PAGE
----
Edward Kennedy dies at 77; ‘liberal lion of the Senate’
In endorsing Obama for president, Kennedy said: “He will be a president who refuses to be trapped in the patterns of the past. He is a leader who sees the world clearly without being cynical. He is a fighter, who cares passionately about the causes he believes in without demonizing those who hold a different view. He is tough-minded, but he also has an uncommon capacity to appeal to the better angels of our nature. I’m proud to stand with him here today and offer my help, offer my voice, offer my energy, my commitment to make Barack Obama the next president of the United States. “ (Win McNamee/Getty Images)
Sen. Edward M. Kennedy, the Massachusetts Democrat and icon of American liberal politics who was the last surviving brother of a legendary political family, died late Tuesday at his home in Hyannis Port, Mass., his family announced. He was 77.
FOR THE RECORD:
Kennedy obituary: The obituary of Sen. Edward M. Kennedy (D-Mass.) that appeared in Wednesday’s Section A incorrectly reported that his oldest brother, Joseph P. Kennedy Jr., died when his airplane was shot down during World War II. The plane Joseph Kennedy was piloting over Europe was filled with explosives, which detonated before Kennedy and another crew member could bail out by parachute. The cause of the explosion was never conclusively determined. Additionally, the obituary said Edward Kennedy testified in the spring of 1991 at the trial of his nephew William Kennedy Smith, who was accused of rape. Kennedy took the stand in December 1991. Also, the article said Kennedy gave the eulogy at his brother Robert’s funeral in Washington; it was in New York City. —
Kennedy had been in declining health since having a seizure in May 2008. Subsequent tests determined that he had a malignant brain tumor.
Kennedy had not been to the Capitol since April, missing the passage in June of his groundbreaking measure to regulate tobacco. In July, he could not participate in the drafting of healthcare legislation in his role as chairman of the Senate Committee on Health, Education, Labor and Pensions.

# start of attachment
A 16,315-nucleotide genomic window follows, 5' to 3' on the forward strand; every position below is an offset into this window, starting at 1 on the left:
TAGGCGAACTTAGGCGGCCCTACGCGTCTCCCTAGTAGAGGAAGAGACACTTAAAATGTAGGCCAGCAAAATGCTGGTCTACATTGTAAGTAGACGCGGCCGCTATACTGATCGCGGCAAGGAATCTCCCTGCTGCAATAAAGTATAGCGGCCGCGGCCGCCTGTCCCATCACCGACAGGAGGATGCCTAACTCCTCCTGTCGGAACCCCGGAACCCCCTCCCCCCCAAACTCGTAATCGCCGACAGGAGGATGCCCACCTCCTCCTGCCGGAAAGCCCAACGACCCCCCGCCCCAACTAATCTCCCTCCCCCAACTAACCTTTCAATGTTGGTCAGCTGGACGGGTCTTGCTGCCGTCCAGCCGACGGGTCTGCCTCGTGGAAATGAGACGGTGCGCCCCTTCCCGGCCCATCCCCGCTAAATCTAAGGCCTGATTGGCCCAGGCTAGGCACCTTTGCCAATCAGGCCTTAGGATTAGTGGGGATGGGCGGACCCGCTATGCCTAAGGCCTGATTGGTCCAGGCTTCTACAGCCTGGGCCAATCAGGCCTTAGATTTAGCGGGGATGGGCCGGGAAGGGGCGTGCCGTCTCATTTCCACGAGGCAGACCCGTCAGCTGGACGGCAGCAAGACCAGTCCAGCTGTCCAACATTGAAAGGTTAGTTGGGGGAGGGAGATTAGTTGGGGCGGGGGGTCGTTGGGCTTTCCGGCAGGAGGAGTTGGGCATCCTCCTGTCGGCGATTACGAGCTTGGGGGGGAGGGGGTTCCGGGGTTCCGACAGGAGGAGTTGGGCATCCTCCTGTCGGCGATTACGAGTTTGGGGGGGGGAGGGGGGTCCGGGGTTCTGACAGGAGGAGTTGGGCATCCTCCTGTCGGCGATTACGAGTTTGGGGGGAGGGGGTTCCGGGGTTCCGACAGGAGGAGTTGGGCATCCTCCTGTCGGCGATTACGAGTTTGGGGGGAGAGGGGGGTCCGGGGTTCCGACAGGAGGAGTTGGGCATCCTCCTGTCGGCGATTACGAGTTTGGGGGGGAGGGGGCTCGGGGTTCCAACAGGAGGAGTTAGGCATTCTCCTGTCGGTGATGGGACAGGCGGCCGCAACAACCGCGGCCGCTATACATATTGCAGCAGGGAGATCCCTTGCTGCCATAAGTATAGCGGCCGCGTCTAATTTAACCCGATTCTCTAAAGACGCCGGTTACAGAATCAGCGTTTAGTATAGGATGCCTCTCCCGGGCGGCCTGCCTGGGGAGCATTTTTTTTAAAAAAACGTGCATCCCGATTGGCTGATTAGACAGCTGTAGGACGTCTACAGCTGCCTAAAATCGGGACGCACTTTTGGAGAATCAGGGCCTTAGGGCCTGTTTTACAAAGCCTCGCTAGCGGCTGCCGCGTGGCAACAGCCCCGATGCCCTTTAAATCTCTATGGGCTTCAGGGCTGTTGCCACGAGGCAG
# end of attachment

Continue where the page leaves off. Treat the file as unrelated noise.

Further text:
He did not attend the funeral for his sister, Eunice Kennedy Shriver, who died Aug. 11, or a White House ceremony during which he was awarded a Presidential Medal of Freedom.
“We’ve lost the irreplaceable center of our family and joyous light in our lives, but the inspiration of his faith, optimism, and perseverance will live on in our hearts forever,” his family said in a statement.
A popular figure on both sides of the aisle in the Senate, Kennedy electrified his colleagues in July 2008 when he appeared briefly to vote on a measure to stave off a cut in Medicare fees to doctors who treat seniors, military personnel and their families and others. The measure passed on a 69-30 vote.
Kennedy was greeted with a wild reception from the party faithful in August 2008 on the first night of the Democratic National Convention in Denver. He addressed the gathering in a strong, steady voice, predicting that “this November, the torch will be passed to a new generation of Americans,” a reference to Illinois Sen. Barack Obama, who was elected president three months later. Kennedy’s endorsement of Obama in January 2008 was credited as an important validation of the senator’s bid to win the nomination against Sen. Hillary Rodham Clinton of New York.
“The Kennedy family and the Senate family have together lost our patriarch,” Harry Reid, the Senate’s Democratic leader, said in a statement.
Nancy Pelosi, speaker of the House, also expressed her sorrow in a statement. “Senator Kennedy had a grand vision for America, and an unparalleled ability to effect change,” she said.
As the standard-bearer for the liberal wing of the Democratic Party, the square-jawed “Ted” or “Teddy” Kennedy believed in government’s ability to help solve people’s problems, and over the decades he learned how to wield power in the Senate to move the government in that direction. He found numerous ways to work with Republican administrations and senators to fashion significant legislation on issues he cared deeply about.
Kennedy became a national figure after his brothers, President John F. Kennedy and presidential hopeful Sen. Robert F. Kennedy, were assassinated in the 1960s. Many Americans still yearned for a Kennedy who could occupy the White House, and they looked to the youngest of the Kennedy brothers to fulfill those hopes.
But his public image and political fortunes suffered an indelible stain on July 18, 1969, when he drove his Oldsmobile off a bridge into the water on Chappaquiddick Island in Massachusetts. He survived without serious injury, but his female passenger, 28-year-old Mary Jo Kopechne, died. In a lapse of judgment that was never fully explained, Kennedy sought the help of friends and advisors and delayed reporting the accident to police for 10 hours.